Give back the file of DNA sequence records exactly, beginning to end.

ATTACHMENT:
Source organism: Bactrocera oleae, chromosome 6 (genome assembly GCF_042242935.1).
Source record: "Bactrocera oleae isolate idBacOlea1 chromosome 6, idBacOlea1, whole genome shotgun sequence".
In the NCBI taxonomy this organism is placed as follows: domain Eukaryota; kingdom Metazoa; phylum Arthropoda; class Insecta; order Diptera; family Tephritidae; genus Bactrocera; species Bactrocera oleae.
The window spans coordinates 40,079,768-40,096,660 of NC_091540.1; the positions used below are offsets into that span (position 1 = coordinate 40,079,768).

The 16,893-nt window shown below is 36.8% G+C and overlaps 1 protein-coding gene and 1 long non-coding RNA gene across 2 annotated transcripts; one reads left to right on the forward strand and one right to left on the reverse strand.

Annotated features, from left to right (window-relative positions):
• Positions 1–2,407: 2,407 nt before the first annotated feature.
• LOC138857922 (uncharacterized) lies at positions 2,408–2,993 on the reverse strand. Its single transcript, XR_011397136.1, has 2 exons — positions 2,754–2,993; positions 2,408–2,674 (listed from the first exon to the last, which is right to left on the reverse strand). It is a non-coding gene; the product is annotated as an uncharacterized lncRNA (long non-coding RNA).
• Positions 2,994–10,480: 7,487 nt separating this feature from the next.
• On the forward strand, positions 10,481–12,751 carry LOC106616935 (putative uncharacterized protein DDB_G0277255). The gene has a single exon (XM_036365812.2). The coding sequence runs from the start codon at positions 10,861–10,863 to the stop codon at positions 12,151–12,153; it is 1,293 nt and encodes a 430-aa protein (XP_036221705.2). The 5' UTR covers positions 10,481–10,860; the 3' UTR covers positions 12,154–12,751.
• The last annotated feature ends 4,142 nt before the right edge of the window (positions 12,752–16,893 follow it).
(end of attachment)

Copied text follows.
Source organism: Bactrocera oleae, chromosome 6 (genome assembly GCF_042242935.1).
Source record: "Bactrocera oleae isolate idBacOlea1 chromosome 6, idBacOlea1, whole genome shotgun sequence".
In the NCBI taxonomy this organism is placed as follows: domain Eukaryota; kingdom Metazoa; phylum Arthropoda; class Insecta; order Diptera; family Tephritidae; genus Bactrocera; species Bactrocera oleae.
The window spans coordinates 40,079,768-40,096,660 of NC_091540.1; the positions used below are offsets into that span (position 1 = coordinate 40,079,768).

The 16,893-nt window shown below is 36.8% G+C and overlaps 1 protein-coding gene and 1 long non-coding RNA gene across 2 annotated transcripts; one reads left to right on the forward strand and one right to left on the reverse strand.

Annotated features, from left to right (window-relative positions):
• Positions 1–2,407: 2,407 nt before the first annotated feature.
• LOC138857922 (uncharacterized) lies at positions 2,408–2,993 on the reverse strand. Its single transcript, XR_011397136.1, has 2 exons — positions 2,754–2,993; positions 2,408–2,674 (listed from the first exon to the last, which is right to left on the reverse strand). It is a non-coding gene; the product is annotated as an uncharacterized lncRNA (long non-coding RNA).
• Positions 2,994–10,480: 7,487 nt separating this feature from the next.
• On the forward strand, positions 10,481–12,751 carry LOC106616935 (putative uncharacterized protein DDB_G0277255). The gene has a single exon (XM_036365812.2). The coding sequence runs from the start codon at positions 10,861–10,863 to the stop codon at positions 12,151–12,153; it is 1,293 nt and encodes a 430-aa protein (XP_036221705.2). The 5' UTR covers positions 10,481–10,860; the 3' UTR covers positions 12,154–12,751.
• The last annotated feature ends 4,142 nt before the right edge of the window (positions 12,752–16,893 follow it).